Not only is infinite progress nonsensical, it makes impossible any vision of cosmic order. Without a telos, there can be no hierarchy. And what kind of hope can one have in a world like that, a world without an "idea of the good"? Even the wintry pessimism of the Norse myths is preferable to this. Even Ragnarök is better than a cosmos without coordinates.

Josh Mayo teaches in the English Department and Writing Program at Grove City College and has written for other publications of Christian thought, including First Things. He and his wife Bethany have two sons, Ezra Wallis and Silas Andrew, and attend Grace Anglican Church in Slippery Rock, Pennsylvania.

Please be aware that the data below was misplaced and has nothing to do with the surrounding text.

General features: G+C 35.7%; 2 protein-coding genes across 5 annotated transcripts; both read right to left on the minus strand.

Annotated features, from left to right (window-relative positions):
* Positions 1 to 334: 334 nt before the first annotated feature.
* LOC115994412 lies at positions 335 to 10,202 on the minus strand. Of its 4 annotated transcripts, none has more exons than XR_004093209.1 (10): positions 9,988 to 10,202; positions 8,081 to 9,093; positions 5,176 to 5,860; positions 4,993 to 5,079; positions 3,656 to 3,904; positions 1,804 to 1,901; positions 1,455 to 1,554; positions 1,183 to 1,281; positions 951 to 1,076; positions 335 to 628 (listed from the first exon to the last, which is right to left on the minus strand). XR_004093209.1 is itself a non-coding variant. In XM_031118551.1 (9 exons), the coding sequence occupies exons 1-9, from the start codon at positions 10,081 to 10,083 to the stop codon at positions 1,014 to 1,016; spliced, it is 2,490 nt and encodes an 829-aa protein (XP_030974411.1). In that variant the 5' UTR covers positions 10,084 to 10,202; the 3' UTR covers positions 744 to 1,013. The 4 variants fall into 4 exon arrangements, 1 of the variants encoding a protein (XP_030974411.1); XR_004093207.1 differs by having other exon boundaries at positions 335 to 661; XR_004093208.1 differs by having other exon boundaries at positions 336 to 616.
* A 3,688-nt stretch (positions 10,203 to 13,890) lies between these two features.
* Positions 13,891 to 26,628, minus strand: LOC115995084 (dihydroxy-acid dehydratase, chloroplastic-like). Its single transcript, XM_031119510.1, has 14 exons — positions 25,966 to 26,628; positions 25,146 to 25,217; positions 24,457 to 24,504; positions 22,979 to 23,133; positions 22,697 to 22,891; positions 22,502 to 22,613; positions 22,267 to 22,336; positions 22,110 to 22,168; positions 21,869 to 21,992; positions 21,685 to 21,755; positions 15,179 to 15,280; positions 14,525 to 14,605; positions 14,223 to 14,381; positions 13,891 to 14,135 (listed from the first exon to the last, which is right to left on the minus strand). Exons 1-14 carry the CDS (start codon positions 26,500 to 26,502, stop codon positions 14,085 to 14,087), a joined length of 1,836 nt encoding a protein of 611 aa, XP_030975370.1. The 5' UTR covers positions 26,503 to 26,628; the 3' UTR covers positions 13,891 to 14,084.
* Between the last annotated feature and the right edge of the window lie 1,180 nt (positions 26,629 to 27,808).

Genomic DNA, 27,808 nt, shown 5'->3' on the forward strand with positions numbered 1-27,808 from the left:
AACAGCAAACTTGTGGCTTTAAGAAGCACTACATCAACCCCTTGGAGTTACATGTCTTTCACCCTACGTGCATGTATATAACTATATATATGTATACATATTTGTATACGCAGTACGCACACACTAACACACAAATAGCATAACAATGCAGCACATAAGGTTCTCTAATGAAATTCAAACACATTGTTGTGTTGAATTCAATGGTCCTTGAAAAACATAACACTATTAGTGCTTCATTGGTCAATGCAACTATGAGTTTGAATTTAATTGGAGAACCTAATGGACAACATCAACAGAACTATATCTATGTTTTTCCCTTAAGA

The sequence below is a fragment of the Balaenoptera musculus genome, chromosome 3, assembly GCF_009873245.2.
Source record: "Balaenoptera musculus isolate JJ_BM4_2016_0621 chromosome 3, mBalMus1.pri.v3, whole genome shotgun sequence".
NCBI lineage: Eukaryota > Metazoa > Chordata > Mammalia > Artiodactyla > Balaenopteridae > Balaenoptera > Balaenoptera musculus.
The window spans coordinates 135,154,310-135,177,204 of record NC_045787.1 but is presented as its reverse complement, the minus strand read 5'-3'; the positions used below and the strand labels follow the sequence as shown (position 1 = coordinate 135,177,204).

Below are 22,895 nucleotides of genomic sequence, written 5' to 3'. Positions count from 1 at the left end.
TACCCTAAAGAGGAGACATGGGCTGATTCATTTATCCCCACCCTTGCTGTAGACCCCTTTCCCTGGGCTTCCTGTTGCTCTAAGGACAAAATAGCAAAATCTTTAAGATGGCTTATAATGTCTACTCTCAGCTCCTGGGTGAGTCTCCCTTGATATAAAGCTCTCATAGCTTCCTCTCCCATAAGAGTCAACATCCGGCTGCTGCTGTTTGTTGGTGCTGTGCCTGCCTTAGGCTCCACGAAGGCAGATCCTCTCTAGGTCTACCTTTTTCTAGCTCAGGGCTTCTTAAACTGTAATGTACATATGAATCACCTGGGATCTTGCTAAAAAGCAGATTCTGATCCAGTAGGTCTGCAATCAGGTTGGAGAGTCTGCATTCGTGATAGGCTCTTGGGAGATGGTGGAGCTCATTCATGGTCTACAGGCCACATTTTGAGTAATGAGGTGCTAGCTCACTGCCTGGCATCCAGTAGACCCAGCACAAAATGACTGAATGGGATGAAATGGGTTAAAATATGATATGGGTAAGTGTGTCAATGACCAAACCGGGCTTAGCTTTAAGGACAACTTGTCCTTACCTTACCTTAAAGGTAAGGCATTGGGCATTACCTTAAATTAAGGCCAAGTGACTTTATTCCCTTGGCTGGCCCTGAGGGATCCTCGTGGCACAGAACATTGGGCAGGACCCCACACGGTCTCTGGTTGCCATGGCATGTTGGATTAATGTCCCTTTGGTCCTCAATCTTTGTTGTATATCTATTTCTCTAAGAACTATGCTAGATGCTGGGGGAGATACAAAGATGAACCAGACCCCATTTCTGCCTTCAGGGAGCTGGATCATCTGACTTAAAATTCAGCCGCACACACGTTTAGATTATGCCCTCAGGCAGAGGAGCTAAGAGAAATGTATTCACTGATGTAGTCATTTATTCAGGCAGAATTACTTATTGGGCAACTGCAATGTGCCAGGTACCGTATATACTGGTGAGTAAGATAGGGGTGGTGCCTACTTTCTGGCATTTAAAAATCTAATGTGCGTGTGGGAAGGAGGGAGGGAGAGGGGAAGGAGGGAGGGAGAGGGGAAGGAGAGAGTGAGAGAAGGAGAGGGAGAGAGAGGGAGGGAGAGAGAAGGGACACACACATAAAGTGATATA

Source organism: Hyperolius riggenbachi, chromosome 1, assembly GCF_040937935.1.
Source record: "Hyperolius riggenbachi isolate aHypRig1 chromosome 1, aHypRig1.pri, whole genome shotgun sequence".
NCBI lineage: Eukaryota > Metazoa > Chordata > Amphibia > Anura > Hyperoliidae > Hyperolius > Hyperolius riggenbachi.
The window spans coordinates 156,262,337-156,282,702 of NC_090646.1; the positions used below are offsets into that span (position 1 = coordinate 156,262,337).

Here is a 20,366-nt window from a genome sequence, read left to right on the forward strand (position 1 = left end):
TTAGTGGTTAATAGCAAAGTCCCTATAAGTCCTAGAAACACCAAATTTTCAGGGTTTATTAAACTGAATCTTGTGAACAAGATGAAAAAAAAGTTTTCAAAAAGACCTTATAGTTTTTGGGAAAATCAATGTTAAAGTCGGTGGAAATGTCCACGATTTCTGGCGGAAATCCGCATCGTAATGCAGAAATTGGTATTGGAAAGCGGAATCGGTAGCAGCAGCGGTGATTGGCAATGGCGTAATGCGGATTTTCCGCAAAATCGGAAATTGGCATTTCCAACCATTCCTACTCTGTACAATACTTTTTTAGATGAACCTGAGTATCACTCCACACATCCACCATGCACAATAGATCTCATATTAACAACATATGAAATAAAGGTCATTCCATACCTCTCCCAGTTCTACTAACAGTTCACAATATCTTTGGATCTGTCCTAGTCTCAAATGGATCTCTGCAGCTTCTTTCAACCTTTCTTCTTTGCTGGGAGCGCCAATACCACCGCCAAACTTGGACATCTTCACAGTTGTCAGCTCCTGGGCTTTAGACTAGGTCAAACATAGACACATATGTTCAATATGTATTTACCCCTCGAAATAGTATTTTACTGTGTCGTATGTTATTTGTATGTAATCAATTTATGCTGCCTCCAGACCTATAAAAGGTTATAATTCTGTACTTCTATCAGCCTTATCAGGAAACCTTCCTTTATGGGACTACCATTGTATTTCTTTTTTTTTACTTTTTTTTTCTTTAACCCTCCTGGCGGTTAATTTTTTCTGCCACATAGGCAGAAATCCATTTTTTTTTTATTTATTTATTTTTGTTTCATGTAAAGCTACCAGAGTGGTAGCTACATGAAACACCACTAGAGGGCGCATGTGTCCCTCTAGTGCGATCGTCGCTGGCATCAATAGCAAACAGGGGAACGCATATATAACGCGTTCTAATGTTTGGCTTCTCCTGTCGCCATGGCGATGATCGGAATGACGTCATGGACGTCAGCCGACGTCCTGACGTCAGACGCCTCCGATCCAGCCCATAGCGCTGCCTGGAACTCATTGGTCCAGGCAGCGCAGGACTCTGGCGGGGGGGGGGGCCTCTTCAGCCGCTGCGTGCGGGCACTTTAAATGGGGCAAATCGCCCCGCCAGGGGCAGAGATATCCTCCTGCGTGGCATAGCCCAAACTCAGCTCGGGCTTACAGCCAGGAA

• Not a subscriber or wish to renew your subscription? Subscribe to Touchstone today for full online access. Over 30 years of publishing!

personal subscriptions

Purchase Print &
Online Subscription

Get six issues (one year) of Touchstone PLUS full online access including pdf downloads for only $39.95. That's only $3.34 per month!

RENEW your print/online

Online Subscription

Get a one-year full-access subscription to the Touchstone online archives including pdf downloads for only $19.95. That's only $1.66 per month!

RENEW your online subscription

gift subscriptions

GIVE Print &
Online Subscription

Give six issues (one year) of Touchstone PLUS full online access including pdf downloads for the reduced rate of $29.95. That's only $2.50 per month!

RENEW your gift subscription

Transactions will be processed on a secure server.

bulk subscriptions